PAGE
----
- Build a feature, measure customer response, and verify/refute the idea
- Know when to “pivot” by changing your plan’s course
- Maximize your efforts for speed, learning, and focus
- Learn the ideal time to raise your “big round” of funding
Rob Fitzpatrick – “The Mom Test: How to talk to customers & learn if your business is a good idea when everyone is lying to you” (Kindle Price: £7.99)
The Mom Test is a quick, practical guide that will save you time, money, and heartbreak.
They say you shouldn’t ask your mom whether your business is a good idea, because she loves you and will lie to you. This is technically true, but it misses the point. You shouldn’t ask anyone if your business is a good idea. It’s a bad question and everyone will lie to you at least a little. As a matter of fact, it’s not their responsibility to tell you the truth. It’s your responsibility to find it and it’s worth doing right.
Talking to customers is one of the foundational skills of both Customer Development and Lean Startup. We all know we’re supposed to do it, but nobody seems willing to admit that it’s easy to screw up and hard to do right. This book is going to show you how customer conversations go wrong and how you can do better.
Gabriel Weinberg, Justin Mares – “Traction: How Any Startup Can Achieve Explosive Customer Growth” (Kindle Price: £5.99)
Most startups don’t fail because they can’t build a product. Most startups fail because they can’t get traction.
Building a successful company is hard. Smart entrepreneurs know that the key to success isn’t the originality of your offering, the brilliance of your team, or how much money you raise. It’s how consistently you can grow and acquire new customers.
Traction will teach you the nineteen channels you can use to build a customer base and offers a three-step framework to figure out which ones will work best for your business. No matter how you apply them, the lessons and examples in Traction will help you create and sustain the growth your business desperately needs.
Tom Hogan, Carol Broadbent – “The Ultimate Start-Up Guide: Marketing Lessons, War Stories, and Hard-Won Advice from Leading Venture Capitalists and Angel Investors” (Kindle Price: £11.27)
Most start-ups fail.
And they die remarkably young: The typical start-up lasts 20 months and burns through $1.3 million in financing before closing its doors.
So what’s the formula for success for those start-ups that make it through the early trials, leveraging their early success into either getting acquired or issuing an IPO (initial public offering)? What are the lessons that first-time entrepreneurs and employees need to know to navigate their way to success?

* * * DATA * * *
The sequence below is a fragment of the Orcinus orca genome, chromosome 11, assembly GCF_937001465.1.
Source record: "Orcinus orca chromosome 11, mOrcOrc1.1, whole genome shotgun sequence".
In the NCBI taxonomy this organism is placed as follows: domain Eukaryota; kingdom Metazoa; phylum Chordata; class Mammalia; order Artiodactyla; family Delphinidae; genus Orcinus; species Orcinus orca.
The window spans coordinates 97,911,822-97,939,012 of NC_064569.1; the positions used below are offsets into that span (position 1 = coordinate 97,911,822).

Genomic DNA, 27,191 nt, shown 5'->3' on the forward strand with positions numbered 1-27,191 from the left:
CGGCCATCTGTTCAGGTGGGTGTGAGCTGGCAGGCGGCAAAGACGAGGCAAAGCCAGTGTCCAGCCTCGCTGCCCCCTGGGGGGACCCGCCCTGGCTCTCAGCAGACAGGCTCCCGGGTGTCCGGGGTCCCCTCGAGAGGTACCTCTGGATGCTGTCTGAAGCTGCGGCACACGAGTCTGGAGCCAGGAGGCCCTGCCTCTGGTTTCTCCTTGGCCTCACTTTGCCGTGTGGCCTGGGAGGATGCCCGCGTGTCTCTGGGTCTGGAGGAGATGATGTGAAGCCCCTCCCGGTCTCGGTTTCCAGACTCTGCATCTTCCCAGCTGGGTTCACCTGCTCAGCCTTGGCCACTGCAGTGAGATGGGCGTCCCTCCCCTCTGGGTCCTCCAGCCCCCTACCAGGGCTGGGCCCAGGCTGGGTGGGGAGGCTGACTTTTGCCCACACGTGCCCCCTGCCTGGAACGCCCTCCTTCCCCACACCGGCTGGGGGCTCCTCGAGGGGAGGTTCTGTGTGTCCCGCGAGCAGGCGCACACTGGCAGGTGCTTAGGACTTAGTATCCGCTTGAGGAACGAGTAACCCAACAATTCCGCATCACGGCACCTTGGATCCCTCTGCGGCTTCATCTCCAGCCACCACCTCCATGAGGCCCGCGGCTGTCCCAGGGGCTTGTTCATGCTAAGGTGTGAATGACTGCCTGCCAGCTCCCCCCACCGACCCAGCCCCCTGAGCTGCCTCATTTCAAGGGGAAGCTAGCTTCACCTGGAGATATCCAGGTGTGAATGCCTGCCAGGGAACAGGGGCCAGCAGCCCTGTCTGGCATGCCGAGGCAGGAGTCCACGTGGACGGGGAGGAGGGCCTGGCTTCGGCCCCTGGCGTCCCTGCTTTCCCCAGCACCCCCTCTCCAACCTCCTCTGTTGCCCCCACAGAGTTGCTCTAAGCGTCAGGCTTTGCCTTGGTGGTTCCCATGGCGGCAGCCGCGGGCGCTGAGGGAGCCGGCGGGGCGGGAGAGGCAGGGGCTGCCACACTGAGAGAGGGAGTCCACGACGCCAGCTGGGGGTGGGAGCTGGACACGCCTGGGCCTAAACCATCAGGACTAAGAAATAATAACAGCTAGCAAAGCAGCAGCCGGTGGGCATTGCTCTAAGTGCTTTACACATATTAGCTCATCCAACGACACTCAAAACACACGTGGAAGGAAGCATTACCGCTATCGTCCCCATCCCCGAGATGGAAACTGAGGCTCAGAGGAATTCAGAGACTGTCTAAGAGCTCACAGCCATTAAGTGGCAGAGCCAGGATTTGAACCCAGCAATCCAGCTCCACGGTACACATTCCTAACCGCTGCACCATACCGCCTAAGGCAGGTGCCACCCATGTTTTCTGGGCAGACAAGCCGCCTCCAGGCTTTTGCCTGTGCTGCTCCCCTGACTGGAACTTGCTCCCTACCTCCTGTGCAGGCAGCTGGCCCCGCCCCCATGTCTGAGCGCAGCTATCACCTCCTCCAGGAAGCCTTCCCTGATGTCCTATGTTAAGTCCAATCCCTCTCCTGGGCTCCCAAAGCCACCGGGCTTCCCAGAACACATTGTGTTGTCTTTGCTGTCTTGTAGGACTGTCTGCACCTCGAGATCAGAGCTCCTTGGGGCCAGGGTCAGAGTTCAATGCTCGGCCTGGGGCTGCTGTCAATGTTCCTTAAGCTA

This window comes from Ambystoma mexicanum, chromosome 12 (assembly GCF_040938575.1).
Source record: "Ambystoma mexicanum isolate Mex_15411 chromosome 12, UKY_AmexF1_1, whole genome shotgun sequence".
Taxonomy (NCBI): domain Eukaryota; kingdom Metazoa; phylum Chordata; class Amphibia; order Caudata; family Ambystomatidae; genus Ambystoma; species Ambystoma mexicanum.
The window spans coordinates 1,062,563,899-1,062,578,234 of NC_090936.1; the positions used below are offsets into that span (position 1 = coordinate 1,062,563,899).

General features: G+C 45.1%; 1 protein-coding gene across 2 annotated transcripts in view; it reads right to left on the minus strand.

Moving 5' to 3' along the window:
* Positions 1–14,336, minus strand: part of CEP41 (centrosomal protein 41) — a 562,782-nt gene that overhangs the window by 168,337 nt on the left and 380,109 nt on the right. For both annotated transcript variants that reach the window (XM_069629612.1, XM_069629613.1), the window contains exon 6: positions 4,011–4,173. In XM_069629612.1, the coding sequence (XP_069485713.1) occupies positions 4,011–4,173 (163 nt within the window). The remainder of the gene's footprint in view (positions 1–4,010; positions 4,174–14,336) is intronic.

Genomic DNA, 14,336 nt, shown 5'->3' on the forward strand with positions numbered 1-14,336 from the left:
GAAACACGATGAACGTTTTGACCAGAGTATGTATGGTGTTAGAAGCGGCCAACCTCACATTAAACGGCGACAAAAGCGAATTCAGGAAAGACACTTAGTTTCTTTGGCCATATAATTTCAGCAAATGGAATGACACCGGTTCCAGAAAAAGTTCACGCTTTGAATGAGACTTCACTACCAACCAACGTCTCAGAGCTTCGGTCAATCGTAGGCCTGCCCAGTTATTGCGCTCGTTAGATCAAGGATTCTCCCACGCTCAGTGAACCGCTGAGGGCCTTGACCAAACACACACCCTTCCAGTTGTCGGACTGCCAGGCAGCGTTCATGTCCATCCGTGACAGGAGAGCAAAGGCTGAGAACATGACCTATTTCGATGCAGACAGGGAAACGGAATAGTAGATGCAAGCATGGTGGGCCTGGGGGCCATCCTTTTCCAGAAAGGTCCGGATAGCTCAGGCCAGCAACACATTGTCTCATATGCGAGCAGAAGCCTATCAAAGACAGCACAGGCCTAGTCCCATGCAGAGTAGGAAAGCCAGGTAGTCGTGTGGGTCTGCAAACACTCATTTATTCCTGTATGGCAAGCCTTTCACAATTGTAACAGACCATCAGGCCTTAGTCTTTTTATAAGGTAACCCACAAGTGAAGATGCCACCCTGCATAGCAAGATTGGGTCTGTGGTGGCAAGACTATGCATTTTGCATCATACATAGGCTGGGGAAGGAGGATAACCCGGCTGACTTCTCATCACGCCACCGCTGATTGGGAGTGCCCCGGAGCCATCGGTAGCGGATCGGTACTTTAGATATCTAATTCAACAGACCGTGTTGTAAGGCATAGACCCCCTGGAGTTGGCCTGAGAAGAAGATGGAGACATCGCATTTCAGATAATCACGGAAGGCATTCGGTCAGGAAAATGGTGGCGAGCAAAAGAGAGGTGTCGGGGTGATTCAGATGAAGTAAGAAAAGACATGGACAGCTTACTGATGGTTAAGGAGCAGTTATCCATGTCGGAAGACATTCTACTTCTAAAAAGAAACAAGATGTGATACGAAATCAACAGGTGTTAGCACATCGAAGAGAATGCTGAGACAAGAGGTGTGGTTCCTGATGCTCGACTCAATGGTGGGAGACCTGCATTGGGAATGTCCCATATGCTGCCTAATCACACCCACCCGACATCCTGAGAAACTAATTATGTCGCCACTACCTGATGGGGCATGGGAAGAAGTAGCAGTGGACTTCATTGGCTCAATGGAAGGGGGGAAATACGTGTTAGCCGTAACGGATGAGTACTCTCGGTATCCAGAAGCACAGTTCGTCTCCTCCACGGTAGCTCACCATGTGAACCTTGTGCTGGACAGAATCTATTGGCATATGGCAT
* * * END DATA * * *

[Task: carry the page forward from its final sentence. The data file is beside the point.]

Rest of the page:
The Ultimate Start-Up Guide offers practical advice, insights, lessons, and best practices from the world of start-ups, including:
- Strategies for hiring and building your team, culture, and values.
- How to pitch your company, secure funding, and distribute equity.
- Best practices in launching your business.
- How venture capitalist investors think, evaluate new companies, and advise entrepreneurs.
- War stories and red flags from top VC partners and entrepreneurs.
Start-ups are a business model and culture of their own, changing the economic landscape as well as the way we live and work. The Ultimate Start-Up Guide offers an insider’s look at this world. It’s a fascinating read for anyone contemplating how to build or participate in a successful start-up.
Joel Marsh – “UX for Beginners: A Crash Course in 100 Short Lessons” (Kindle Price: £16.37)
Apps! Websites! Rubber Ducks! Naked Ninjas! This book has everything. If you want to get started in user experience design (UX), you’ve come to the right place: 100 self-contained lessons that cover the whole spectrum of fundamentals.
Forget dry, technical material. This book—based on the wildly popular UX Crash Course from Joel Marsh’s blog The Hipper Element—is laced with the author’s snarky brand of humour, and teaches UX in a simple, practical way. Becoming a professional doesn’t have to be boring.
Follow the real-life UX process from start-to-finish and apply the skills as you learn, or refresh your memory before the next meeting. UX for Beginners is perfect for non-designers who want to become designers, managers who teach UX, and programmers, salespeople, or marketers who want to learn more.
- Start from scratch: the fundamentals of UX
- Research the weird and wonderful things users do
- The process and science of making anything user-friendly
- Use size, colour, and layout to help and influence users
- Plan and create wireframes
- Make your designs feel engaging and persuasive
- Measure how your design works in the real world
- Find out what a UX designer does all-day
Marcus Buckingham, Curt Coffman – “First, Break All the Rules: What the World’s Greatest Managers Do Differently” (Kindle Price: £16.49)